Prezi uses virtual machines (VMs) to complete three different kind of jobs:

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These jobs have pre-determined processing times, which are distributed according to some general distribution \(G\) (see figures). Each job type has a corresponding type of VM. VM running costs are charged in hourly increments. This can be represented using a cost function \(C(t)\) where \(t\) is the running time of a server in seconds

\[C(t) = \left\lceil \frac{t}{3600}\right\rceil\]

VMs can be turned on and off, but it takes 2 minutes (120 seconds) for a virtual machine to start. This time is charged.

The objective is to minimize the total running cost of the servers, while ensuring that all jobs are handled within 5 seconds. If a job waits for more than 5 seconds, a penalty is incurred. A job is not allowed to wait for more than 2 minutes. The holding cost of a job \(H(t)\) is defined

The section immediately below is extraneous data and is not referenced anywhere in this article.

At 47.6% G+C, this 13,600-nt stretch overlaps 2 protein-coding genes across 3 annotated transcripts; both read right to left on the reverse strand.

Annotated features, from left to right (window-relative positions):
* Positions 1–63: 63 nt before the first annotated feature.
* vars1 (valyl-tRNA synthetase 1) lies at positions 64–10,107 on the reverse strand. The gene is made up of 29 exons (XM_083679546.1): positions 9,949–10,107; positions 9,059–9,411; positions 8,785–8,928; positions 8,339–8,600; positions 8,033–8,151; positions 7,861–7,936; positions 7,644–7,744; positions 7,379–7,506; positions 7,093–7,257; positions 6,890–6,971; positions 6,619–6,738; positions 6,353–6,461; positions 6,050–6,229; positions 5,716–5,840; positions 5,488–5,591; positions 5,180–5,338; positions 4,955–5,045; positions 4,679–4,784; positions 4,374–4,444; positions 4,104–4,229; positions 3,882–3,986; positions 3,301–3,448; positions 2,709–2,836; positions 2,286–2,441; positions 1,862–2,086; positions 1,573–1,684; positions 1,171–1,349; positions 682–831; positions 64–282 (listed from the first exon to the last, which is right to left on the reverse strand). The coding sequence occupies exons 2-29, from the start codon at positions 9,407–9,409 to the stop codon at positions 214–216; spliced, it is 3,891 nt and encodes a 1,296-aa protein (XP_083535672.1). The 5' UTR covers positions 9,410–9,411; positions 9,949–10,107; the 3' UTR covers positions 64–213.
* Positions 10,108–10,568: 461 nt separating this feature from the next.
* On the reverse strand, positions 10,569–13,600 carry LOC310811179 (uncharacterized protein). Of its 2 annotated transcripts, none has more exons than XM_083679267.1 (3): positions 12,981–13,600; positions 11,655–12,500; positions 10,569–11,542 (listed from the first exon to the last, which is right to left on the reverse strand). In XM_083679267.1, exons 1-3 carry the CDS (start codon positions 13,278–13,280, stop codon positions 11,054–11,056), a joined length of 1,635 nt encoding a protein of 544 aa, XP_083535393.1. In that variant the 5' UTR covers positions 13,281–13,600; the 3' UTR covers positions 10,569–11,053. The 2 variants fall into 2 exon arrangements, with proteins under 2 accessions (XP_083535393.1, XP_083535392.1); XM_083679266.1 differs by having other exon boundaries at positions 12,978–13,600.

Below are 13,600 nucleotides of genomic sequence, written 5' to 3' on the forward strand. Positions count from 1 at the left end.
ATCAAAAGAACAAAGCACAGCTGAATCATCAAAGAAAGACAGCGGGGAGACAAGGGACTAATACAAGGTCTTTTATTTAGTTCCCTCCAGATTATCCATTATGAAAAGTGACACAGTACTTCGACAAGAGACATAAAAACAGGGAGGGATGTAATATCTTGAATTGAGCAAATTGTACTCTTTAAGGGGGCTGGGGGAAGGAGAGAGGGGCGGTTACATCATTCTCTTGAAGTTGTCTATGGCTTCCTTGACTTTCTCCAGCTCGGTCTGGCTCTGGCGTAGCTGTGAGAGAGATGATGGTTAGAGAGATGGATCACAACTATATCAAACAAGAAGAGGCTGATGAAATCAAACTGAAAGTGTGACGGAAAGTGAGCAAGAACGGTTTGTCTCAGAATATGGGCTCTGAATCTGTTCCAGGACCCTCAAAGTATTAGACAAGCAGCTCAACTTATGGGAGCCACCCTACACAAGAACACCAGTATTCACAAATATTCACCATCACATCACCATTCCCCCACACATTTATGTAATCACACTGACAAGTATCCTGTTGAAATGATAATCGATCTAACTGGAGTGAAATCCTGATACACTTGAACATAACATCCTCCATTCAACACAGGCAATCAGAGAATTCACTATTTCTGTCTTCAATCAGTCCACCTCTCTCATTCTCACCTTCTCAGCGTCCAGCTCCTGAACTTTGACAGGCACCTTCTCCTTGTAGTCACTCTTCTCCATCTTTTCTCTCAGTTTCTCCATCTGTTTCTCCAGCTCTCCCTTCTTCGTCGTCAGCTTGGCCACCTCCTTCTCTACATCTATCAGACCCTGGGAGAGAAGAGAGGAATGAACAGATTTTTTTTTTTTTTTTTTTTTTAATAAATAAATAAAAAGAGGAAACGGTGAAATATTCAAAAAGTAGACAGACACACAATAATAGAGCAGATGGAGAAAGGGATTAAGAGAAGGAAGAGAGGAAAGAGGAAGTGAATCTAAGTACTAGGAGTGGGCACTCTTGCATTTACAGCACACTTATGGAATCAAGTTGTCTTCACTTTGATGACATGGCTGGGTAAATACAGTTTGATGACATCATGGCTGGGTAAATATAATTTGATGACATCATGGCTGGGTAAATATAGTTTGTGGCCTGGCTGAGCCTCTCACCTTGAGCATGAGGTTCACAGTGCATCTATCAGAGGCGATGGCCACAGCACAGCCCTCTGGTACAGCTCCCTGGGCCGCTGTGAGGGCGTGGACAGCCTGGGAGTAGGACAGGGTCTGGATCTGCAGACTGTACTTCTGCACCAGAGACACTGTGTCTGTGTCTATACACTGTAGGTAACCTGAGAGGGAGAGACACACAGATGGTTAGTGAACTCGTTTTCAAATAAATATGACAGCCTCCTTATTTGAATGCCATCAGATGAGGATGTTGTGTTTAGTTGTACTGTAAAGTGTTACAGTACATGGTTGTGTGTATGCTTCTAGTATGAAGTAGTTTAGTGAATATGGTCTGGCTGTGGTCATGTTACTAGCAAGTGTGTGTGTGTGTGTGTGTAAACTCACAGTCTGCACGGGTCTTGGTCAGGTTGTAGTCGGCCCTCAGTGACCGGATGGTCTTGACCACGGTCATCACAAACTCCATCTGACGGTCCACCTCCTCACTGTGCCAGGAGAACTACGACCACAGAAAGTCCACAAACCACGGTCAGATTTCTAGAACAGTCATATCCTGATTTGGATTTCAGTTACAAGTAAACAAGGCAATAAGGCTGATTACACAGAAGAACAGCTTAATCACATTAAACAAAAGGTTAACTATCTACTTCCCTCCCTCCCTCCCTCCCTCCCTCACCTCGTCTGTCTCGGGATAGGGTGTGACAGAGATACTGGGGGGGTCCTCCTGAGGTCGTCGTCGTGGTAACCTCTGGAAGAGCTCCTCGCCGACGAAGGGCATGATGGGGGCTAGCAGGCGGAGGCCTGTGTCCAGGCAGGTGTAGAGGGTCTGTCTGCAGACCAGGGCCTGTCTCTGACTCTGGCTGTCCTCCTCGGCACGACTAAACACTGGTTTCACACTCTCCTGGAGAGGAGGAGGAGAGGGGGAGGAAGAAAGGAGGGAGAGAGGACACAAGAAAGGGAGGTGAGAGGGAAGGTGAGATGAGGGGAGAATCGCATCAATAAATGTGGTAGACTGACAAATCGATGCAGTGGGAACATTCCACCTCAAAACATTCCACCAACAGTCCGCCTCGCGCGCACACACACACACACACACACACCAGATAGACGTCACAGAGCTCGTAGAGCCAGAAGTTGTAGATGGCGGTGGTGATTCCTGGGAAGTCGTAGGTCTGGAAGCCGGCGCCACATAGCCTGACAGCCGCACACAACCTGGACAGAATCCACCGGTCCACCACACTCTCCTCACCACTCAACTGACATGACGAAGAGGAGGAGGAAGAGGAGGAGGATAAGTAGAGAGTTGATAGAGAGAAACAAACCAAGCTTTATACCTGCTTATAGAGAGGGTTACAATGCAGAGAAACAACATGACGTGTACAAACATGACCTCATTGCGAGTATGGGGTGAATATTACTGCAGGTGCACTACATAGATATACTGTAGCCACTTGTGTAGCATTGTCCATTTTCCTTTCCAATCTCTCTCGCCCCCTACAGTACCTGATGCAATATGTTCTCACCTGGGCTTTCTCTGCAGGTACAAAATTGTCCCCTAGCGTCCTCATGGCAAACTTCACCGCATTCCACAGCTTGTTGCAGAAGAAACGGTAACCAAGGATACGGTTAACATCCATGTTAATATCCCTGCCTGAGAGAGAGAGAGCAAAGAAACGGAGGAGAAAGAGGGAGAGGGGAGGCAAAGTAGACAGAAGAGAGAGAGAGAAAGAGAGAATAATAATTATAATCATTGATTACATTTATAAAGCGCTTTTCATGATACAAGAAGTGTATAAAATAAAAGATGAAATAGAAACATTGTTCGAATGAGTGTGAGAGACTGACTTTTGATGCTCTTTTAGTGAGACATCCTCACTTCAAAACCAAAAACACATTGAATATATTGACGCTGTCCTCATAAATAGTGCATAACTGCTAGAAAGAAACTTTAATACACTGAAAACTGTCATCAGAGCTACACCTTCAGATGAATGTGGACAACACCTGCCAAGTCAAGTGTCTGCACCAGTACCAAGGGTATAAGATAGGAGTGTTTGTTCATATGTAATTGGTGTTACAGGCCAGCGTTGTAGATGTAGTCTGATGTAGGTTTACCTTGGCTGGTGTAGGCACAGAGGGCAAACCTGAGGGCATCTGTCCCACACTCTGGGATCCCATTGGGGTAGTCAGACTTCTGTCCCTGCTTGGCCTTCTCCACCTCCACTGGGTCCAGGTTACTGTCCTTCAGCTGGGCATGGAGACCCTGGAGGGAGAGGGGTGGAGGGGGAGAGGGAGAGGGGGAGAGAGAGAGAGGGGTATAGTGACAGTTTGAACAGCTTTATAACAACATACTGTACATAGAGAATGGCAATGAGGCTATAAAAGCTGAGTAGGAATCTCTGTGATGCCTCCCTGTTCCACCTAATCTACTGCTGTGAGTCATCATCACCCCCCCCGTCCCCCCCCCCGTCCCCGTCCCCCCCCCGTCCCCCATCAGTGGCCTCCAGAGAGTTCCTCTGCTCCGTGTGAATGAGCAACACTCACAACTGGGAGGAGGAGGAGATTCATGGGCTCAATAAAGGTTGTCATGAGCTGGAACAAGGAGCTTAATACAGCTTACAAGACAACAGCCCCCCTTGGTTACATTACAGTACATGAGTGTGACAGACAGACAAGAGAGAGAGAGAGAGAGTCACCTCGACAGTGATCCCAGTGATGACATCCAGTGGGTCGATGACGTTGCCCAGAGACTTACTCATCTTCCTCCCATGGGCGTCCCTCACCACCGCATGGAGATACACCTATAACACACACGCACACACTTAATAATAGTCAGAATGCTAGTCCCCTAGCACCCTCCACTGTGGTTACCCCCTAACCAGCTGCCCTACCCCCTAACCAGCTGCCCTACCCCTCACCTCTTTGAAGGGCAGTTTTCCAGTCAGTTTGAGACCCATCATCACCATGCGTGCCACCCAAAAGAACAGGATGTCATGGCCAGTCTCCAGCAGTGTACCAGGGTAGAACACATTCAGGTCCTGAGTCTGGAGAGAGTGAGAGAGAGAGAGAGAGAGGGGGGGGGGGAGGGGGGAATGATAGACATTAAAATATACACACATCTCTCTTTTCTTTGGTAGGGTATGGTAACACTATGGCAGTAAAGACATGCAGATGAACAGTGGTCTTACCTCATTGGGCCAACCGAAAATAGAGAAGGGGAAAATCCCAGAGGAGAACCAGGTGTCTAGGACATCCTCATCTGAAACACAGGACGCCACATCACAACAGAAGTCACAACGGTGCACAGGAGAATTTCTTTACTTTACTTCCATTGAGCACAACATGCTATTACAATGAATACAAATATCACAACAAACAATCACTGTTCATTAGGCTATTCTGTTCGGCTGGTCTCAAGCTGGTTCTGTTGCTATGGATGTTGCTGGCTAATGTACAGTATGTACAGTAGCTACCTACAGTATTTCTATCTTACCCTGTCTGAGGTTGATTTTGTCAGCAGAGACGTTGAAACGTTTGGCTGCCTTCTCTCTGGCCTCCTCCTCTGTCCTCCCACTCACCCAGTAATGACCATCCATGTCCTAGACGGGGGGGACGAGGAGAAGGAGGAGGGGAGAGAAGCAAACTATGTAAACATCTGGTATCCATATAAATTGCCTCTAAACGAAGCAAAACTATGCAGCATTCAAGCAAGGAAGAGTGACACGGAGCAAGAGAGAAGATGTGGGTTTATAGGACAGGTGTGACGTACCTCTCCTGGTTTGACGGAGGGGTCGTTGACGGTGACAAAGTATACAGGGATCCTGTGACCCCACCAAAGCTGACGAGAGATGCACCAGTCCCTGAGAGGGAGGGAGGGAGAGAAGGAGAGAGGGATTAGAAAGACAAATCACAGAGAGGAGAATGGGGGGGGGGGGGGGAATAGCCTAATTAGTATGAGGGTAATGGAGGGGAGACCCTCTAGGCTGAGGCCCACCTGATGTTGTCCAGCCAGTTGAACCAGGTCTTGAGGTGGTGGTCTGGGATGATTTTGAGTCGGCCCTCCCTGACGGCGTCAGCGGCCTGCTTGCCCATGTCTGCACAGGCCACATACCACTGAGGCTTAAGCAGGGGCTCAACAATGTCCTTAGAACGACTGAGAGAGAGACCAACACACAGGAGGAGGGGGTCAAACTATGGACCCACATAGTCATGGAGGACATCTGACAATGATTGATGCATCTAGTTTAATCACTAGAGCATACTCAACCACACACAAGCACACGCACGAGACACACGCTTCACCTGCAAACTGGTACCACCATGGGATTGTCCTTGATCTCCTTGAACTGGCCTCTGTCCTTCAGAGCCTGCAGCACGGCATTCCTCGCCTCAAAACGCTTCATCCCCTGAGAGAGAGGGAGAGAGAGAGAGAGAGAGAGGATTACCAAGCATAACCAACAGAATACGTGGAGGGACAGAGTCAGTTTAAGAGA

\[H(t) = \max\left(\left\{ 0, \frac{t - 5}{40} \right\} \right)\]

Two datasets are given, each spanning a period of 48 hours, starting at 10pm GMT (so 2/5pm on the West/East coast). They are of the form `timestamp job-duration unique-id queue`

, for example `1378072800 2.133 9ea24acd-cee3-4248-bf43-fb33e7e9ac4b url`

with 475858 and 669642 jobs in the respective datasets.

We can assume our job arrivals to be governed by a Poisson process with parameter \(\lambda\). However, our arrival times differ depending on the time of day (e.g. les

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